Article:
First of all, it’s worth noting that it’s actually not on a hilltop.  If you look at any picture of the church and “hill,” you will notice that the sides are very straight and almost flat; what appears to be a hill at a first glance is actually a pyramid that has been overgrown.  The church was built on top of the pyramid!
The pyramid was from a more ancient civilization in the area, and was actually abandoned around the 12th century; by the time the Spanish arrived and built the church, the pyramid was long out of use and overgrown.

In recent decades, the bottom part of the pyramid was excavated, allowing you to see the bottom steps, and revealing a large network of secret tunnels in the bottom part of the pyramid!  The top has not been excavated because of the church on top, which is also a treasure!

The Church

After you check out the fascinating pyramid, you can make your way up the “hillside” to the church (walking only, 48 steps, 850 ft upward!).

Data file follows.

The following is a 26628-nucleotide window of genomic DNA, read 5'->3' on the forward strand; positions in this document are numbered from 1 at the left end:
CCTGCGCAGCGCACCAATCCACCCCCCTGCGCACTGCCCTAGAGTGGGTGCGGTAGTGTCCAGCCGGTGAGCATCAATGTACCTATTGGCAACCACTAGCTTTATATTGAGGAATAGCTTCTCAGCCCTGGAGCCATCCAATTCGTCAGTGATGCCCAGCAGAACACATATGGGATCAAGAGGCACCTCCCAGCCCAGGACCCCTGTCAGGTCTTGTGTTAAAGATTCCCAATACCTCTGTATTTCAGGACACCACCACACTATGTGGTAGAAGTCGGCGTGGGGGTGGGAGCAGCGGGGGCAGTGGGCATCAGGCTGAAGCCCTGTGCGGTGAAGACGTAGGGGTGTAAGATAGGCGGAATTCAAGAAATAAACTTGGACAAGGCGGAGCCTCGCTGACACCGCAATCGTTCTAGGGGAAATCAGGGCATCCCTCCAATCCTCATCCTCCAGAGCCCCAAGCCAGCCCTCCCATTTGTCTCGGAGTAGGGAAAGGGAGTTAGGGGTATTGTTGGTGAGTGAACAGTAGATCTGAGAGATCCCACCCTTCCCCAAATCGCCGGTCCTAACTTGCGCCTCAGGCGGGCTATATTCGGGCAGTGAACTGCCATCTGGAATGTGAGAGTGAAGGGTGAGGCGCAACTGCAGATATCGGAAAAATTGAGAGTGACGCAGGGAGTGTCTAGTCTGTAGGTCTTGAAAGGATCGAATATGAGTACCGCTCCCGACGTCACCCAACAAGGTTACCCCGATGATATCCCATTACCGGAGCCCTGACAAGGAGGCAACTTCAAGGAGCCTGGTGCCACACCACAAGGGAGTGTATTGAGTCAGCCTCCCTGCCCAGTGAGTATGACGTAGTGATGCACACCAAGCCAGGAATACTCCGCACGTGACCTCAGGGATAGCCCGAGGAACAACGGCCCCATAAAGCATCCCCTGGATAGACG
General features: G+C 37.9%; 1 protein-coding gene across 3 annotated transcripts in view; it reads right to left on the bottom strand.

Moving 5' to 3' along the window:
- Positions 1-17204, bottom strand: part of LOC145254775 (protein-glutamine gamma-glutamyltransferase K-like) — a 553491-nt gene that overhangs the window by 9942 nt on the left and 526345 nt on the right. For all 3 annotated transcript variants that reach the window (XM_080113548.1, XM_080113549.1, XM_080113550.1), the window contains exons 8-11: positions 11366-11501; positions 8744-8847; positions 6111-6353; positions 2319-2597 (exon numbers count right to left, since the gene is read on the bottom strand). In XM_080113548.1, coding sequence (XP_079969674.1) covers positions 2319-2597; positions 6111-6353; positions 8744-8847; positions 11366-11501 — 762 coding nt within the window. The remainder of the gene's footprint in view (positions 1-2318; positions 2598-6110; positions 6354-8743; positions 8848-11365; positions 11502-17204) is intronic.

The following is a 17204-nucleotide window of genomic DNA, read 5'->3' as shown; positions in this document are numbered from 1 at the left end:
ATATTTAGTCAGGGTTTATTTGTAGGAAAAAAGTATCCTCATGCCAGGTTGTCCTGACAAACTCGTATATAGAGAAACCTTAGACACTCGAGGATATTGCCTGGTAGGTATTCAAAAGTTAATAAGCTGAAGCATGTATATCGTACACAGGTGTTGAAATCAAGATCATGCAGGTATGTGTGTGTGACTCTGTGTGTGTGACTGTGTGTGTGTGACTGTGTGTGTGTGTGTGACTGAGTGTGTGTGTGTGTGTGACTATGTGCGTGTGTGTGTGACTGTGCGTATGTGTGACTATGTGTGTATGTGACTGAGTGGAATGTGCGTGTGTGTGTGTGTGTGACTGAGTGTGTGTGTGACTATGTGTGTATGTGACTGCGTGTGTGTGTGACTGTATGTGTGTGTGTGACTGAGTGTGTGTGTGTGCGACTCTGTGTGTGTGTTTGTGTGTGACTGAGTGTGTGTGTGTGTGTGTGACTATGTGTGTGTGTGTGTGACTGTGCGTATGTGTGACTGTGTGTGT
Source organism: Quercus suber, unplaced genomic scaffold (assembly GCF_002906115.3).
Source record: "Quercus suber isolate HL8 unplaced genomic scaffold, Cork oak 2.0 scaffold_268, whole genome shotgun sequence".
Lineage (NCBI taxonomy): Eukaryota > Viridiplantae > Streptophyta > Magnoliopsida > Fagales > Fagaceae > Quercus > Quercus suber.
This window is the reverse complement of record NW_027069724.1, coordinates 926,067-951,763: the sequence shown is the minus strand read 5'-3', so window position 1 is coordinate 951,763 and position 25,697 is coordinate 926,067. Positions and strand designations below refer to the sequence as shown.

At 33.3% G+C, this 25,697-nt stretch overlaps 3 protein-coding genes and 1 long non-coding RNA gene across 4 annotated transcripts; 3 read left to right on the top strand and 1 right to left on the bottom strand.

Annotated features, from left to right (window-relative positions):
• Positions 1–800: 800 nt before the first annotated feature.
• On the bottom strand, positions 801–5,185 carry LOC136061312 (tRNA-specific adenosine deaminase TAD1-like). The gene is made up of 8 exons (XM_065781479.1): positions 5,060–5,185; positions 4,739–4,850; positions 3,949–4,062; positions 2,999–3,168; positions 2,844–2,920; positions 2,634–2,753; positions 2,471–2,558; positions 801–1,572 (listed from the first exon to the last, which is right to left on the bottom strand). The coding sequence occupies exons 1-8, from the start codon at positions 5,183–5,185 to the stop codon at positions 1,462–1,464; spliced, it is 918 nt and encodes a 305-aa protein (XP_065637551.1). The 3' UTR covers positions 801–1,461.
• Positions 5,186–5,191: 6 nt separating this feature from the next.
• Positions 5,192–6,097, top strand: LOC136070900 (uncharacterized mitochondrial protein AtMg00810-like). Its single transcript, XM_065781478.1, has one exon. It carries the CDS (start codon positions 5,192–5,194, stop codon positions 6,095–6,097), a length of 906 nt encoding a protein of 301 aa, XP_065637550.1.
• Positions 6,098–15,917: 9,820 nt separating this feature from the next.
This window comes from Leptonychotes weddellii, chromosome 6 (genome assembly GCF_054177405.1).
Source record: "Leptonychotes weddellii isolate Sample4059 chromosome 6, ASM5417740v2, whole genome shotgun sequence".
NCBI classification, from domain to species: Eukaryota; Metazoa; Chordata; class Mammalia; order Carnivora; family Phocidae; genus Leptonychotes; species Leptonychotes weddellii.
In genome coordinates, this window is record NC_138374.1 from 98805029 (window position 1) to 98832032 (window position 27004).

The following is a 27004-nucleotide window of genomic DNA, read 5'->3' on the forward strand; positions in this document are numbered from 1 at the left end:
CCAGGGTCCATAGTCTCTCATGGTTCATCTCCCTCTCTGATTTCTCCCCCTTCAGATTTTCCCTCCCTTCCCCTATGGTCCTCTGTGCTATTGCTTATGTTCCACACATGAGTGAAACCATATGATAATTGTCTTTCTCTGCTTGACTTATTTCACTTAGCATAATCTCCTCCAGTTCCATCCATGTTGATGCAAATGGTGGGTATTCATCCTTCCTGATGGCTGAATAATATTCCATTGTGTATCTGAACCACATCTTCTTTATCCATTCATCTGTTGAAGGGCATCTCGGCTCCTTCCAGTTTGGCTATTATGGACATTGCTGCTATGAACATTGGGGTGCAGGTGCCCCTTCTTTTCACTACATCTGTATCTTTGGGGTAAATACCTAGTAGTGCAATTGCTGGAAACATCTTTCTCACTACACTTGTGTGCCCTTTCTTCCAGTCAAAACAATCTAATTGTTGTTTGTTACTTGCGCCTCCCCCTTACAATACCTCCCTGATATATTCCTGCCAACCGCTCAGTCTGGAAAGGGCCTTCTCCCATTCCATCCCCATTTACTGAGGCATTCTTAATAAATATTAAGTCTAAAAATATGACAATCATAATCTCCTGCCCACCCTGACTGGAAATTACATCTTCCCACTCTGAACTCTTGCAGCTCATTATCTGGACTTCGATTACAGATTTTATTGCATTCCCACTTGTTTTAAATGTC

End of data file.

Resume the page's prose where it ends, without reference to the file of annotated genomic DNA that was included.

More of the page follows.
First of all, the views of the volcanoes are stunning! You can look out over the green, patchwork countryside with the majestic volcanoes towering in the distance.

The views of the city of Puebla are also amazing. (Here’s a challenge; count how many churches you can see.  If you can visit all of them, you’ll know the entire city, and have seen some of the most beautiful architecture to be found!)

The church itself is spectacular.  The orange painting outside with white trim and elegant domes and arches is true to the best of colonial style.  In the interior, the painting, gold work, images, statues and structure are all very original and very beautiful.  It’s a place where you can just stand in silence, absorbing it!